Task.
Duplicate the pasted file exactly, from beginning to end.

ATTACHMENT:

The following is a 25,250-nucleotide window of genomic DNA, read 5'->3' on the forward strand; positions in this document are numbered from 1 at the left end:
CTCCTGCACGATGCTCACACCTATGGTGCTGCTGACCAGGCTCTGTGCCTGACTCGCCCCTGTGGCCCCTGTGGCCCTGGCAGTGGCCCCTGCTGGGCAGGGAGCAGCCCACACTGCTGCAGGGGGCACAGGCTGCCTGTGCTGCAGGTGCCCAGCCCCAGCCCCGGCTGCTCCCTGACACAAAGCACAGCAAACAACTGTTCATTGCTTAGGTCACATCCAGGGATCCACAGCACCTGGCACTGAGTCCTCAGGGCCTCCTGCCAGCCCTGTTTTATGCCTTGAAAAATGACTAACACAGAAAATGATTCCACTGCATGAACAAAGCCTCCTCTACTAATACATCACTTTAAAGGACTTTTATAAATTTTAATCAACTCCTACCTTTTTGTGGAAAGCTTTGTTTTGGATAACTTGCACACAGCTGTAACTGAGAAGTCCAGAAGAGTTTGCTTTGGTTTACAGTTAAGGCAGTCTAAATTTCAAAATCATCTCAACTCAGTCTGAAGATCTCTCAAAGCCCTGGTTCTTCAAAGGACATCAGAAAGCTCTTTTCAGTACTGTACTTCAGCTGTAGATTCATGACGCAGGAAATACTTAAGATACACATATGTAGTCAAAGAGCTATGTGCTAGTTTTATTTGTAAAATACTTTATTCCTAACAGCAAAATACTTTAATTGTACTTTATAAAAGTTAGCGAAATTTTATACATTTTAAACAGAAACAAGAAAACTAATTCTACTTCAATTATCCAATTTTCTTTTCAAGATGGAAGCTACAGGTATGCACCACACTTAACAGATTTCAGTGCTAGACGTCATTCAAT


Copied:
The following is a 25,250-nucleotide window of genomic DNA, read 5'->3' on the forward strand; positions in this document are numbered from 1 at the left end:
CTCCTGCACGATGCTCACACCTATGGTGCTGCTGACCAGGCTCTGTGCCTGACTCGCCCCTGTGGCCCCTGTGGCCCTGGCAGTGGCCCCTGCTGGGCAGGGAGCAGCCCACACTGCTGCAGGGGGCACAGGCTGCCTGTGCTGCAGGTGCCCAGCCCCAGCCCCGGCTGCTCCCTGACACAAAGCACAGCAAACAACTGTTCATTGCTTAGGTCACATCCAGGGATCCACAGCACCTGGCACTGAGTCCTCAGGGCCTCCTGCCAGCCCTGTTTTATGCCTTGAAAAATGACTAACACAGAAAATGATTCCACTGCATGAACAAAGCCTCCTCTACTAATACATCACTTTAAAGGACTTTTATAAATTTTAATCAACTCCTACCTTTTTGTGGAAAGCTTTGTTTTGGATAACTTGCACACAGCTGTAACTGAGAAGTCCAGAAGAGTTTGCTTTGGTTTACAGTTAAGGCAGTCTAAATTTCAAAATCATCTCAACTCAGTCTGAAGATCTCTCAAAGCCCTGGTTCTTCAAAGGACATCAGAAAGCTCTTTTCAGTACTGTACTTCAGCTGTAGATTCATGACGCAGGAAATACTTAAGATACACATATGTAGTCAAAGAGCTATGTGCTAGTTTTATTTGTAAAATACTTTATTCCTAACAGCAAAATACTTTAATTGTACTTTATAAAAGTTAGCGAAATTTTATACATTTTAAACAGAAACAAGAAAACTAATTCTACTTCAATTATCCAATTTTCTTTTCAAGATGGAAGCTACAGGTATGCACCACACTTAACAGATTTCAGTGCTAGACGTCATTCAAT